The Comp Carbon Fatboy is Specialized’s second raciest fat bike offering, after its flagship S-Works version (in the UK at least – elsewhere the Expert Carbon strikes a midpoint between the two). The Comp Fatboy boasts the same lightweight FACT carbon frame as its pricier siblings.
It’s nicely finished with internally routed everything, even the front brake. In the name of weight reduction the Comp Carbon is only available with a matching carbon rigid fork, which weighs in at an impressive 637g of the overall 12.92kg. The tapered head tube and 150mm front hub spacing does mean this is RockShox Bluto suspension-compatible should you feel the need for it.
All cables, including the front brake, are internally routed
The drivetrain is a mashup of parts with a 10-speed XO rear derailleur, wide range 11-40 Sunrace cassette, Race Face Turbine Cinch Cranks with 28t chainring and an X9 trigger. Rolling stock is Specialized’s own with 90mm Stout XC Rims laced to Stout XC Hubs and clad in 4in Ground Control tyres. The stopping duties are performed by Shimano Deore brakes leaving the remaining finishing kit to various Specialized XC alloy offerings.
Rigid for racing
Full fat and rigid is the best way to ride on snow. We found that suspension is unnecessary and not worth the additional weight penalty.
The 90mm wide Stout XC rims are wider than we’d want for regular trail riding, but help spread the tyre for maximum traction on the white stuff. That said the stock 4in Ground Control tyres are pushed to their limit and their profile becomes squarer and cornering suffers as the shoulder tread is pushed inwards. So we swapped out the tyres for the 5in versions, which we found to be a huge improvement both on and off the snow.
We swapped out the stock 4in Ground Control rubber so as to get a more rounded profile
The conservative angles of the Fatboy put it firmly in the ‘long day in the saddle’ XC bracket. The steep 70.5 degree head angle puts you in a good position for attacking twisty climbs and cranking through the flat sections. The rigid fork kept the head angle from steepening any further when descending, though, which meant it didn’t feel too steep when tackling sweeping trails and fast switchbacks.
With that 11-40t range, the drivetrain was enough for most climbs, save the second day’s brutal climb to Egli Station, when a lower gear would have come in handy. Similarly, the 28t chainring didn’t provide a high enough gear for flat-out racing at the other end of the cassette.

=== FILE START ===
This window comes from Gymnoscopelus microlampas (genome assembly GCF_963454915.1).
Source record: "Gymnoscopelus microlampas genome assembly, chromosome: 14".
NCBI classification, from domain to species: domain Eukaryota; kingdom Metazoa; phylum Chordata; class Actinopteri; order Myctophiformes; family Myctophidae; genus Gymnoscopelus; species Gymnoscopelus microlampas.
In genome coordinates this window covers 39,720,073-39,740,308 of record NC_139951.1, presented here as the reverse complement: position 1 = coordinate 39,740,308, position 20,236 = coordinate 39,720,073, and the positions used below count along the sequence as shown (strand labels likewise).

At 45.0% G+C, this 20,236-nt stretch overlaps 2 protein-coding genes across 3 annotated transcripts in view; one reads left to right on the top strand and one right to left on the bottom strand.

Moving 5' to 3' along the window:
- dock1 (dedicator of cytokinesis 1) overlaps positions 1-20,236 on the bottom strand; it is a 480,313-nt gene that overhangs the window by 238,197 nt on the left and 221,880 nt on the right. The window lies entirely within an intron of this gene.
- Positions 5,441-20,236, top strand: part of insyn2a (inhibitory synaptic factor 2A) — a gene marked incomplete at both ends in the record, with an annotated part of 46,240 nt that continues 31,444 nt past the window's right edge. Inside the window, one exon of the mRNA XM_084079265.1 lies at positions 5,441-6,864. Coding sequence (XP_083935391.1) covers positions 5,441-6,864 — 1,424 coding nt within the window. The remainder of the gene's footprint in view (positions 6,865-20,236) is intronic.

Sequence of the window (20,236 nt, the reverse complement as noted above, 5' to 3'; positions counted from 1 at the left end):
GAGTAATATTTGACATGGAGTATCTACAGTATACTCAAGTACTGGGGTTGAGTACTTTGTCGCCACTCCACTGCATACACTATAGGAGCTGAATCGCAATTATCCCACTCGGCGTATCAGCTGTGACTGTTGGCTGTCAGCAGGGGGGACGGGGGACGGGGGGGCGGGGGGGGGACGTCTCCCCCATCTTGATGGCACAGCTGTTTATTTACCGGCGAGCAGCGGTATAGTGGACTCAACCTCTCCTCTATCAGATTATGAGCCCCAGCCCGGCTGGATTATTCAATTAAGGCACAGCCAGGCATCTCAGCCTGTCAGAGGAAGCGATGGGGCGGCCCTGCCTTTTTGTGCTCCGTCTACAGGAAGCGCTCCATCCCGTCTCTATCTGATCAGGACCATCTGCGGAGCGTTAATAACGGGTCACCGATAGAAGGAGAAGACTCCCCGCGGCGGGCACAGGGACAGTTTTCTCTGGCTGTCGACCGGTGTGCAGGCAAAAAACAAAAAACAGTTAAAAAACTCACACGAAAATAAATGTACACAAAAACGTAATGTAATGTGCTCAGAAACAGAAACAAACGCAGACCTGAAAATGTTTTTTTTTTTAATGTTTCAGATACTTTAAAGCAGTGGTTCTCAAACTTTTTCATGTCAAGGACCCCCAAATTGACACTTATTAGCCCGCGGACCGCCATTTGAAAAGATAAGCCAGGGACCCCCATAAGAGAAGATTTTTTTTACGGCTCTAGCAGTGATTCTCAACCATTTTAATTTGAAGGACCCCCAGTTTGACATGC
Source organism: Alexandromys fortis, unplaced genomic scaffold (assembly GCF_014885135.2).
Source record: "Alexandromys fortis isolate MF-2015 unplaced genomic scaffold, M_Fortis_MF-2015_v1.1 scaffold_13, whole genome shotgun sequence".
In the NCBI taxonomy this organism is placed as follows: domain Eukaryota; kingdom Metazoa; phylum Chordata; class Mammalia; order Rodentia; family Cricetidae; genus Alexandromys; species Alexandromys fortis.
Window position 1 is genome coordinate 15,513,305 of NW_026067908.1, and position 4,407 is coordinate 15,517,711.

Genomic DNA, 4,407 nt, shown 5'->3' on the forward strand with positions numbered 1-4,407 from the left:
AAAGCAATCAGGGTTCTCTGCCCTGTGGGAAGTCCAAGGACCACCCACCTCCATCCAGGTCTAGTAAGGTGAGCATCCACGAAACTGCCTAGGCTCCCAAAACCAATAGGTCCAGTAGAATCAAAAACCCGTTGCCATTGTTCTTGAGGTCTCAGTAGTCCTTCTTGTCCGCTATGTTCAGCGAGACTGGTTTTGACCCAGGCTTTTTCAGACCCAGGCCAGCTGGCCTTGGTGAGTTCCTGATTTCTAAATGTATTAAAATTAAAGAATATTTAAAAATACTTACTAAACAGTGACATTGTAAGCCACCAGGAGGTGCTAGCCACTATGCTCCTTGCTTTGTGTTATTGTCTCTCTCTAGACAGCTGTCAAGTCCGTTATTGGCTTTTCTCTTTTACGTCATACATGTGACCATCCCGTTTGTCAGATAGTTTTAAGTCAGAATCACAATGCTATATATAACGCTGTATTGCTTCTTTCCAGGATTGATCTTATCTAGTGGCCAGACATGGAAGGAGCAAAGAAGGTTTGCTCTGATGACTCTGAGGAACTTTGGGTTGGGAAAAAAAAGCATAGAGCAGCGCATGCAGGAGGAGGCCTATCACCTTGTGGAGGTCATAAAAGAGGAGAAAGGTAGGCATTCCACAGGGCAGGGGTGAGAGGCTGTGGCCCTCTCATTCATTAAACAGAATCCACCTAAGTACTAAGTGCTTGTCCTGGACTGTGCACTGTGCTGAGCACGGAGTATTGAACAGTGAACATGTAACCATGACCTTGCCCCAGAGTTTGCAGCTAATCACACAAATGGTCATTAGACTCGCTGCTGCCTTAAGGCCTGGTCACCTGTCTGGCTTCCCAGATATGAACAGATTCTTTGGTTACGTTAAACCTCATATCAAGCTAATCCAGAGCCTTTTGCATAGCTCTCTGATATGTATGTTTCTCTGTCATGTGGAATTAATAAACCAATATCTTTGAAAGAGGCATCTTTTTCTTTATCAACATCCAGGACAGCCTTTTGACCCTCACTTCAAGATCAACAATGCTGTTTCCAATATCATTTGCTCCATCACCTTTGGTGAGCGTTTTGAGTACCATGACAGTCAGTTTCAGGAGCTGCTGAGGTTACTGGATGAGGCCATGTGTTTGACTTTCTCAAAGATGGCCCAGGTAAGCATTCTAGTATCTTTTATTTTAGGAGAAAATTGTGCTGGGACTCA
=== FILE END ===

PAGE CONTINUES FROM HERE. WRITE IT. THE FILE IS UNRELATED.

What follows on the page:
Views like this are worth a little effort
Despite the lack of range, shifting was clean and precise, and not having to shift between front chainrings kept the momentum up when racing, as well saving a load of weight.
Too much braking
Shimano’s Deore brakes performed consistently well in the cold. With temperatures dropping below -10ºC, the hydraulics weren’t affected noticeably. Specialized’s choice of 203mm rotor at the front feels odd, though. The large rotor seems hugely overpowered for a fat bike, especially one that’s likely to see action in the snow.
Braking in snow is a fine art where anything more than feathering the front brake could easily wash out your front end, and the larger rotor needs additional calliper mounting brackets and bolts, which adds weight unnecessarily. The Deore brakes are powerful enough with 160mm rotors, and we’d sooner see a pair of those on the Spesh.
The lightweight FACT carbon frame is nicely finished
The finishing kit is functional and comfortable, with the choice of Specialized’s Body Geometry Henge Comp saddle being particularly welcome. Although a wide carbon bar and a carbon seatpost would complement the frame and fork for the ultimate race-ready package, a dropper post would’ve been the most useful upgrade for this event. Overall, on snow the Specialized felt fast and comfortable too.
This article was originally published in What Mountain Bike magazine.